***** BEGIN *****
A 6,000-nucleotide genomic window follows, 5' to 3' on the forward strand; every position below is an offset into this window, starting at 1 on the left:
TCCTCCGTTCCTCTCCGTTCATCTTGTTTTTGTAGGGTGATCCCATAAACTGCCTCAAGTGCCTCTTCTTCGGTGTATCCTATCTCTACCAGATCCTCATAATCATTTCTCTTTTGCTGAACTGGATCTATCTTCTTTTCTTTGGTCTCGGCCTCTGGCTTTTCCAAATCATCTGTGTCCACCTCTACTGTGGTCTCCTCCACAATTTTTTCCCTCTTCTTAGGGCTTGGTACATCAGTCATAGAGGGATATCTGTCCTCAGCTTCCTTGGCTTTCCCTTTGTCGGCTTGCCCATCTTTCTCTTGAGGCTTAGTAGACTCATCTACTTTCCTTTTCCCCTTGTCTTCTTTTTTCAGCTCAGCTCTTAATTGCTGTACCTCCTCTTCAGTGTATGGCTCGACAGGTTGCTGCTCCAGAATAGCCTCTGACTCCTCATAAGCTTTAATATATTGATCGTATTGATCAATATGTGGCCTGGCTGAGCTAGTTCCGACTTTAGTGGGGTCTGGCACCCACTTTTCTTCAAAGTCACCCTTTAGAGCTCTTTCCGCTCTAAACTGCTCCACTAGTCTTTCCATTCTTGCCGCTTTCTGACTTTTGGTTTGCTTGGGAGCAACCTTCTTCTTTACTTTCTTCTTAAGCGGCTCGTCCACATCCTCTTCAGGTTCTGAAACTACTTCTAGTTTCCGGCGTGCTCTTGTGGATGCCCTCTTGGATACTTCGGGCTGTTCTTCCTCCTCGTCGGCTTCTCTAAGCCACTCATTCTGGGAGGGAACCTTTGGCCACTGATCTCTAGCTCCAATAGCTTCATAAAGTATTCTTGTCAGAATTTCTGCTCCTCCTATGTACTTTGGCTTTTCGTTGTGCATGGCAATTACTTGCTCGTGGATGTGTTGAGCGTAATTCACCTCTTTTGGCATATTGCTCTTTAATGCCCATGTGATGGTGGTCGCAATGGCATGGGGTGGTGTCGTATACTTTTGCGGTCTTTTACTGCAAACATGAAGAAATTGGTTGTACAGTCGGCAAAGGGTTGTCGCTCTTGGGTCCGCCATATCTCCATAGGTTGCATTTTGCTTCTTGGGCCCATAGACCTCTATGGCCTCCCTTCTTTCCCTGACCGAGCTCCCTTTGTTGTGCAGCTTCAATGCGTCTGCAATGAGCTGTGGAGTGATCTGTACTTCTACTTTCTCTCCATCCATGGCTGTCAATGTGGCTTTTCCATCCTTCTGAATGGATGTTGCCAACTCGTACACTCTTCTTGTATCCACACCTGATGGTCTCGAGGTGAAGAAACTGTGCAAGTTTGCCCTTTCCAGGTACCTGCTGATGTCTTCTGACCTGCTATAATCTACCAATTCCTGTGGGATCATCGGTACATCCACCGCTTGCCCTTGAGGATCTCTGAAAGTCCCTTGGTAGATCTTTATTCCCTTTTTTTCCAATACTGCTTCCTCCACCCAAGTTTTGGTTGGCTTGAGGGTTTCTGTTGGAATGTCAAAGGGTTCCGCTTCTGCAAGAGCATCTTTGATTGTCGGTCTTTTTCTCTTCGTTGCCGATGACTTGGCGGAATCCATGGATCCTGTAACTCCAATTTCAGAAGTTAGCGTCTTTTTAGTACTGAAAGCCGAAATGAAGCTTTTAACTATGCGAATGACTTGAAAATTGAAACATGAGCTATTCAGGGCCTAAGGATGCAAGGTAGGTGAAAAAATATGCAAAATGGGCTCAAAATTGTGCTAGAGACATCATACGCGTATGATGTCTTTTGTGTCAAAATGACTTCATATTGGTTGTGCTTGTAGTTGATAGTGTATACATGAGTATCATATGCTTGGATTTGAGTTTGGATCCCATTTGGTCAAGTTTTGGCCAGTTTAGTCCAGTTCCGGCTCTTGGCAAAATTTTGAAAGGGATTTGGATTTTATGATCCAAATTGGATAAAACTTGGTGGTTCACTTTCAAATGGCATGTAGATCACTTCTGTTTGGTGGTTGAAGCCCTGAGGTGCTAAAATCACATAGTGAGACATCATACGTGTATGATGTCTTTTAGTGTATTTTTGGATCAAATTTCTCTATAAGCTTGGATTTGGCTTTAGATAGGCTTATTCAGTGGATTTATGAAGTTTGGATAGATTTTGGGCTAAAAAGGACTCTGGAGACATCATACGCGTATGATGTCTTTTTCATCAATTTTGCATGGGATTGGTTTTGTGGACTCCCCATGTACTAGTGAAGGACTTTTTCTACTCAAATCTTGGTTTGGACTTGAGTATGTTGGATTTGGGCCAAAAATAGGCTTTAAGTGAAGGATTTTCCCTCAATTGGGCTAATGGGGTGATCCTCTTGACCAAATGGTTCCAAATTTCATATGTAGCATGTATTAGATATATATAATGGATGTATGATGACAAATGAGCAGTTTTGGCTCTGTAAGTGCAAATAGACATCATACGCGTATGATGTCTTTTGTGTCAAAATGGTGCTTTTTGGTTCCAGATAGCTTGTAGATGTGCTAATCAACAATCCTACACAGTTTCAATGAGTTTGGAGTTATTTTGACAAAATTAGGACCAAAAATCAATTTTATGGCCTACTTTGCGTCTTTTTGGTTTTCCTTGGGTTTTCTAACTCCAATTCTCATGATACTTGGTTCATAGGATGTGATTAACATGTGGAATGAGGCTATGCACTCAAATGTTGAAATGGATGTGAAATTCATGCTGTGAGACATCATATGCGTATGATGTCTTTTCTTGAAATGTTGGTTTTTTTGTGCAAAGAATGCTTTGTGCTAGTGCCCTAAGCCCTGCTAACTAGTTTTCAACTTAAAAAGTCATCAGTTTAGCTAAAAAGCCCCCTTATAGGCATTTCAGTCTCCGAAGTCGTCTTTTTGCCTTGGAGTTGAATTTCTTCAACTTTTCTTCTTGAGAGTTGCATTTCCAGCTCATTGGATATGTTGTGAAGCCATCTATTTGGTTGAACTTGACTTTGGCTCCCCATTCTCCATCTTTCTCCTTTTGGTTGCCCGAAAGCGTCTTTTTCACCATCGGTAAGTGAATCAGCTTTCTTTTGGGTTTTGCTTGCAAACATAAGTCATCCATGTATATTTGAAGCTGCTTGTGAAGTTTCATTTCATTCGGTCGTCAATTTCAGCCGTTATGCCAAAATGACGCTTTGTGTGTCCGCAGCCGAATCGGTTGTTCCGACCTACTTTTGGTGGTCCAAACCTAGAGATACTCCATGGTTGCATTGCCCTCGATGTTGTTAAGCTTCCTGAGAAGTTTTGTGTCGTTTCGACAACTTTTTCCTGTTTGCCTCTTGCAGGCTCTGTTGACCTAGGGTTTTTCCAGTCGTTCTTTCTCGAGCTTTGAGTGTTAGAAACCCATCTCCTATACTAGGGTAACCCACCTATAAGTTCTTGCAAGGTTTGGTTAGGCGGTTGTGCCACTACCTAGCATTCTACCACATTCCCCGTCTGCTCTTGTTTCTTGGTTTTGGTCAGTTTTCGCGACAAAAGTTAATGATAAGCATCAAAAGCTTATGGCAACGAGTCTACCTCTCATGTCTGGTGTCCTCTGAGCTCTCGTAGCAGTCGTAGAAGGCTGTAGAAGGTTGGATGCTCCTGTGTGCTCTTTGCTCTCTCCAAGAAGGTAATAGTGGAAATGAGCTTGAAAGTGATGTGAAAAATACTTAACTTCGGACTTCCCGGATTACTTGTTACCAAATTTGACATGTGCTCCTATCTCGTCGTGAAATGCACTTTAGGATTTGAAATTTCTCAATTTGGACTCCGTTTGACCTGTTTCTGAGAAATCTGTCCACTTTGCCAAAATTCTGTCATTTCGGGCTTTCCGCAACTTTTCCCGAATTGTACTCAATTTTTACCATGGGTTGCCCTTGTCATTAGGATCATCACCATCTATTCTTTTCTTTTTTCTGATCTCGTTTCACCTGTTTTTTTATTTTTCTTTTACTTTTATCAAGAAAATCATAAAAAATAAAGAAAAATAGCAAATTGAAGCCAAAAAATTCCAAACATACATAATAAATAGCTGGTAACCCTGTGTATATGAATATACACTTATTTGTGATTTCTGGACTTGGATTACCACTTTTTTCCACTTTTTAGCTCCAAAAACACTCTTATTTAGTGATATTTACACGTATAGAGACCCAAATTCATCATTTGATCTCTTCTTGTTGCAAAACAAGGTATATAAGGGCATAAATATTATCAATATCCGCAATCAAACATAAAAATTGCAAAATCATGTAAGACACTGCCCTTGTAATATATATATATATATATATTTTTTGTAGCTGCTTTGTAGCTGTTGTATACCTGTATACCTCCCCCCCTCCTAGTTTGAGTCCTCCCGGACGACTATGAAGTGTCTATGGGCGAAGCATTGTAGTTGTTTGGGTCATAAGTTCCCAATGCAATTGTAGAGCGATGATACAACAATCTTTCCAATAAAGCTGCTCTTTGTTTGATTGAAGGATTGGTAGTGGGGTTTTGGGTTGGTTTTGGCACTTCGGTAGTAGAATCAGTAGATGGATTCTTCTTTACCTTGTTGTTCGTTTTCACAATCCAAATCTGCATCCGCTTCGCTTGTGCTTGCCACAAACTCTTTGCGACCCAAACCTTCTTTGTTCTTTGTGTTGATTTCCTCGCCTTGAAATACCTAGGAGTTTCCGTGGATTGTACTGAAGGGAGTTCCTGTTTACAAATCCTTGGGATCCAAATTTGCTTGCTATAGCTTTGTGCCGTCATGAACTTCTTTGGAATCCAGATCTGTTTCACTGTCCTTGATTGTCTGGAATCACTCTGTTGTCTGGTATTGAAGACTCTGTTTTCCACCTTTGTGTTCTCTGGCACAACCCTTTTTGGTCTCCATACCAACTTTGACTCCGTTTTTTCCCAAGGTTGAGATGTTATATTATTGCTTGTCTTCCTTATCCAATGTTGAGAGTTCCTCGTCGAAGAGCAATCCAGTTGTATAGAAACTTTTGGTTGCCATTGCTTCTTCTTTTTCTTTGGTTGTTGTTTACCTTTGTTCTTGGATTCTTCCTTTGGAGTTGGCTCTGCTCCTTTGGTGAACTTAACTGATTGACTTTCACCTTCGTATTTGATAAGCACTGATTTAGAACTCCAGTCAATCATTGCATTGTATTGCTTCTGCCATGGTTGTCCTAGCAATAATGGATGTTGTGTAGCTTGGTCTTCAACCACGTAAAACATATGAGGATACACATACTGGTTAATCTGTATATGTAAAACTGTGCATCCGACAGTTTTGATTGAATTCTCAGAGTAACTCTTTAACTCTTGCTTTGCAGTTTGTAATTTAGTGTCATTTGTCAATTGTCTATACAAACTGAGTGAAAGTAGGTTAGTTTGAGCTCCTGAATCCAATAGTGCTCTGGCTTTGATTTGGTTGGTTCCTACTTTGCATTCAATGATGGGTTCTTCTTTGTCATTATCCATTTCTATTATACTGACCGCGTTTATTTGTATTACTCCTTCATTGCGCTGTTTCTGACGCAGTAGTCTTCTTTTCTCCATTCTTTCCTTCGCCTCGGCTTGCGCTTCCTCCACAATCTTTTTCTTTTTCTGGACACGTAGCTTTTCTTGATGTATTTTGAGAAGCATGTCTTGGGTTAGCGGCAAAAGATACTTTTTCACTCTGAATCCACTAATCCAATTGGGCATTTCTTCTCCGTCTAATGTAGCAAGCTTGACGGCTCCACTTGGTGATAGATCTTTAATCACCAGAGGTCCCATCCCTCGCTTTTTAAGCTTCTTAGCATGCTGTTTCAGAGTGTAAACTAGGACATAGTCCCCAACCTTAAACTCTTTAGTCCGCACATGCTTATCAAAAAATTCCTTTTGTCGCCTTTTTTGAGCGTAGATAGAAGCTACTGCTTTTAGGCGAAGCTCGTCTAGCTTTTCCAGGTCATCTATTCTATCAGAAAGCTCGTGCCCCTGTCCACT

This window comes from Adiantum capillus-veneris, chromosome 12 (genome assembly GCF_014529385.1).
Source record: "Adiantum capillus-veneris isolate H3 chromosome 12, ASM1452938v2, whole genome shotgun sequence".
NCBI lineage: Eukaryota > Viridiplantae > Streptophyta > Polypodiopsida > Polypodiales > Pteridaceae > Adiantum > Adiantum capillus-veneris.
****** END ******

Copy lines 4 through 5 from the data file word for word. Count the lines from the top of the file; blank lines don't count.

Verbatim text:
Source record: "Adiantum capillus-veneris isolate H3 chromosome 12, ASM1452938v2, whole genome shotgun sequence".
NCBI lineage: Eukaryota > Viridiplantae > Streptophyta > Polypodiopsida > Polypodiales > Pteridaceae > Adiantum > Adiantum capillus-veneris.